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The Rise of Sovereign Wealth Funds


Relatively new, but increasingly important, players on the global investment scene are the Sovereign Wealth Funds. These government-controlled investment vehicles vary considerably in size and scope, as well as by their particular investment strategies and policies, but they are a formidable force in the markets and their reach can be felt in all corners of the world, including Alaska.

The capital for these funds typically originates from excess foreign currency reserves earned from exports or from income derived from commodities such as oil and gas. China’s sovereign wealth fund would be an example of the former, while Norway’s fund would be an example of the latter. By and large, Asian funds arose from export earnings, while Middle Eastern, European, and American funds arose from commodity earnings. Most of these funds invest globally. Some funds dedicate a certain percentage of their fund portfolio for investment in their own countries.

Current estimates value the holdings of the sovereign funds at close to $6 trillion. These holdings encompass a wide variety of financial assets such as stocks, bonds, real estate, precious metals, and other investable instruments. The number of sovereign funds, and their assets under management, have increased dramatically in recent years. According the Sovereign Wealth Fund Institute, since 2005, thirty-two new funds have been established, and between 2008 and 2012, the assets of sovereign wealth funds increased by 59 percent. Two-thirds of these funds have come into existence since 2000, making them a relatively new player in global financial markets.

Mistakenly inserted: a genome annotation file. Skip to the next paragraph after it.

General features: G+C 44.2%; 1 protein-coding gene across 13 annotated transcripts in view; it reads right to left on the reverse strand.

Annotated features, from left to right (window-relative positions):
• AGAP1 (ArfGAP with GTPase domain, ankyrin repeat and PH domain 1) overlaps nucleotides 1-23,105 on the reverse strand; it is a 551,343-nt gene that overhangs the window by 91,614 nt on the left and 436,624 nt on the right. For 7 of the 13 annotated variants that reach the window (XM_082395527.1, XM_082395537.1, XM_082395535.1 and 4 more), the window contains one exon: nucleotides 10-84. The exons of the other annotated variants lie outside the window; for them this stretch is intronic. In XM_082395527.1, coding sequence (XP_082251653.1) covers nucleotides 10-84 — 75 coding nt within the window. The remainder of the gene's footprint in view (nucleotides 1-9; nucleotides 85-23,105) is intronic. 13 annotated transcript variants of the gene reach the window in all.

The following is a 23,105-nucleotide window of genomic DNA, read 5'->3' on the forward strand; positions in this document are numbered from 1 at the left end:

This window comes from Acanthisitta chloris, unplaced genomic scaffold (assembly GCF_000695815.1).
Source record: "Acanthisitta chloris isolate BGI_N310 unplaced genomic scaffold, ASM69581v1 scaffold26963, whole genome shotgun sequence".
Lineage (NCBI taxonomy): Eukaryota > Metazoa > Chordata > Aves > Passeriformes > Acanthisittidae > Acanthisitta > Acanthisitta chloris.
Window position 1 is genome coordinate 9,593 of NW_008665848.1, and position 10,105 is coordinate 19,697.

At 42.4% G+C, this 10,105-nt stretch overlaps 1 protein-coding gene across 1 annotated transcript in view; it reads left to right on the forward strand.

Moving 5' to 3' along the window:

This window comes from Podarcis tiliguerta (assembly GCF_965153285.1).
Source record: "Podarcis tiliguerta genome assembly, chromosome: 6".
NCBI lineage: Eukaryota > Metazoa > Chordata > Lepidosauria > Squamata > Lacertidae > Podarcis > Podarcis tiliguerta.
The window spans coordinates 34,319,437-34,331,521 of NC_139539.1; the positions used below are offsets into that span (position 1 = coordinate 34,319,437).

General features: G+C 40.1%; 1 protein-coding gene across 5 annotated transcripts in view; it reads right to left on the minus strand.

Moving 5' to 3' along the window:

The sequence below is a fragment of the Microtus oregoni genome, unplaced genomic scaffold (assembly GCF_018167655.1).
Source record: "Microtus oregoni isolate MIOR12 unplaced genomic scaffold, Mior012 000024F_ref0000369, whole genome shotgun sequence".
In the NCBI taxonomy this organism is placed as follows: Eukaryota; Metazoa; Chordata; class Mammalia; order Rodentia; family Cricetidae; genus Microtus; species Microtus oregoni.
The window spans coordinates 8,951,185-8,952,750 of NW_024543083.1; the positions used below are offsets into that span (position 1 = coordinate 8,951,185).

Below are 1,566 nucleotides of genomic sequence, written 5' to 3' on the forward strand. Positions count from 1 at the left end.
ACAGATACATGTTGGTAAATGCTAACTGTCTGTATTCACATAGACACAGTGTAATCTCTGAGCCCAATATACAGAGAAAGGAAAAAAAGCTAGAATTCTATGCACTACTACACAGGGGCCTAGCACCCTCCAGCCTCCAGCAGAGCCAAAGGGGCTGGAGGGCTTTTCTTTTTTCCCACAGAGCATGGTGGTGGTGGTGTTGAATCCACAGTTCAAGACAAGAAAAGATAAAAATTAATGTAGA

Alaska is home to the largest sovereign fund in the United States. With assets of some $46 billion, the Alaska Permanent Fund ranks 22nd among the world’s funds. By comparison, Norway’s Government Pension Fund Global, like Alaska, a beneficiary of oil revenues, is the world’s largest fund at $732 billion in assets. The Norwegian fund has holdings in 7,500 foreign companies. In Europe alone, it has a more than a 2 percent average stake in all publically-listed companies. It targets a 4 percent annual rate of return on its investments.

In addition to Norway, other countries with very large funds include Saudi Arabia, United Arab Emirates, China, Singapore, and Russia.


Differing Investment Policies

Investment policies governing the funds differ significantly. Some seek only to obtain a reasonable annual return by managing to outperform the index of the asset classes invested in, while others seek to attain “strategic” objectives to benefit their country. For example, a fund from a country that is energy poor might invest in companies, regions, and projects that are involved with energy production. A fund in a jurisdiction that is seeking to attract a particular industry to its shores may make investments in companies engaged in that industry, or in the infrastructure to make their country more enticing to that industry. Some funds, of course, seek to attain both objectives.

The investment horizon for the funds varies according to the fund’s goals and policies. For example, in 2011, China Investment Corporation (CIC), China’s primary sovereign wealth fund, decided to extend investment horizons from five years to ten years. Creating a longer term portfolio allows CIC to participate in non-public investment vehicles, such as direct investments, hedge funds, private equity and real estate. Over time, the fund, which at the outset invested significantly in the US financial sector, has moved into other sectors including energy, natural resources, and infrastructure projects.

The Alaska Permanent Fund has a stated investment goal of producing a 5 percent real rate of return over the long term. As the fund is designed to benefit both current and future generations, the investment time horizon is long term: ten years or more. The fund invests in a variety of asset classes including stocks, bonds, real estate, private equity, hedge funds, and infrastructure investments. It has holdings in more than three thousand companies around the world. Uniquely, the fund has paid a cash dividend from its earnings to each eligible Alaskan citizen since 1982.